In Dave’s recent post he talked about the tentative categorizations we have made of our students as a result of our research for the Isthmus project, however I think it is worth emphasizing how much our students adoption of tools and technologies (or not) is driven by their perception of usefulness. For our students at least we have a group who use the internet to varying degrees based on a strong sense of personal need – they use what they find useful, but not for its own sake.
So they will engage in what might be considered quite sophisticated online behaviours in the cause of something they want to do, but be quite astoundingly incapable with things that they cannot see the point of, and actually you have to admire this pragmatism, they are extremely effective web users in their scope.
But how do our users find the things that they deem useful? What about all the tools that might change their (web) lives if only they knew they existed? From personal experience I knew RSS existed for years before actually getting set up with an aggregator, but when I finally did it changing the way I worked for ever. I have a colleague who still regularly thanks me for telling them about delicious, they knew it was out there, but until I gave them my take on social bookmarking they had never quite realised it fixed exactly the thing that had been bugging them about bookmarking for years. They have since passed it on to several other people.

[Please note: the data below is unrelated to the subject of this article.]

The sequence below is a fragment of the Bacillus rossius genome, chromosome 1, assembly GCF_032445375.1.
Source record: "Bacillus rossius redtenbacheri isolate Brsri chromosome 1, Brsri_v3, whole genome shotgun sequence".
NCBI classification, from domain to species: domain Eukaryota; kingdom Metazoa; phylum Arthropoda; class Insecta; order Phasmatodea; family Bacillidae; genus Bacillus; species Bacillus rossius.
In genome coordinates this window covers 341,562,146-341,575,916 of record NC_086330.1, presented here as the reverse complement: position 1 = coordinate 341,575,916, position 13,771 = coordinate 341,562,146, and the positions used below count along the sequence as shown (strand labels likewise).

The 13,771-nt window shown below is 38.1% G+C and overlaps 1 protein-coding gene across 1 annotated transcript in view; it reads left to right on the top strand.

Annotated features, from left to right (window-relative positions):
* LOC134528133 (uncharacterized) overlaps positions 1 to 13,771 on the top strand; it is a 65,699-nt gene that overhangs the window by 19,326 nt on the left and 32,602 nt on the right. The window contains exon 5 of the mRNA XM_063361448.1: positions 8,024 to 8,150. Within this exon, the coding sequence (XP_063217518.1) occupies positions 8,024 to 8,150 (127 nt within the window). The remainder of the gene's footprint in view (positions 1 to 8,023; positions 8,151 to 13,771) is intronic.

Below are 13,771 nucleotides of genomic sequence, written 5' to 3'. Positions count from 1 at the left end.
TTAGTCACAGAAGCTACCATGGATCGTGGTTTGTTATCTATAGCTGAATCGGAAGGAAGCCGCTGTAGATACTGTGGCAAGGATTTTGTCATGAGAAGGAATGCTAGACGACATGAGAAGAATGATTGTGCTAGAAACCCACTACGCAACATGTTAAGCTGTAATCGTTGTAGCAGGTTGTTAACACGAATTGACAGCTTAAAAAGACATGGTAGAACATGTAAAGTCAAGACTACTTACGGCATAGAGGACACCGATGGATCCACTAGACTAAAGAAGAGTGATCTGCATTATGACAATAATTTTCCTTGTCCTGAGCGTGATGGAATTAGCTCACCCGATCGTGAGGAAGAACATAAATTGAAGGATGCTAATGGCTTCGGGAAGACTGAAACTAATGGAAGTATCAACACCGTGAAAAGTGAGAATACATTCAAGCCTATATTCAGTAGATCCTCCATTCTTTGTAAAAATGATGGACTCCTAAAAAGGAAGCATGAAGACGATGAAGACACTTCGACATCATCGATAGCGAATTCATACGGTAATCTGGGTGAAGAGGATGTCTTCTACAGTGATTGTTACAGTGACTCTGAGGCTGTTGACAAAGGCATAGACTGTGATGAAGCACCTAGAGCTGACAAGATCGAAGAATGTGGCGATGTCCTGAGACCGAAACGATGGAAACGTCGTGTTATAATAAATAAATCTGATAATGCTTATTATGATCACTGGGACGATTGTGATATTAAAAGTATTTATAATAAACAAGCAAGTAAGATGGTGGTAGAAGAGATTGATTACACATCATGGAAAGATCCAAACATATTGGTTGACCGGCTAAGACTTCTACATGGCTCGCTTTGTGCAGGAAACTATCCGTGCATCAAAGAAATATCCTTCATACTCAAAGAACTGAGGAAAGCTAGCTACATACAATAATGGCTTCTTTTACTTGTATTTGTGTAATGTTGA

I have a strong appreciation of how random these moments can be, but also how transformative, and I am sure there are things we can do to bring the things most likely to be of use to them, to the attention of our students. We will be working on this as part of the Isthmus project over the next few months. The plan is to keep it simple, as much as possible to use what is already out there, but to help them find what can help them, and what will really be useful.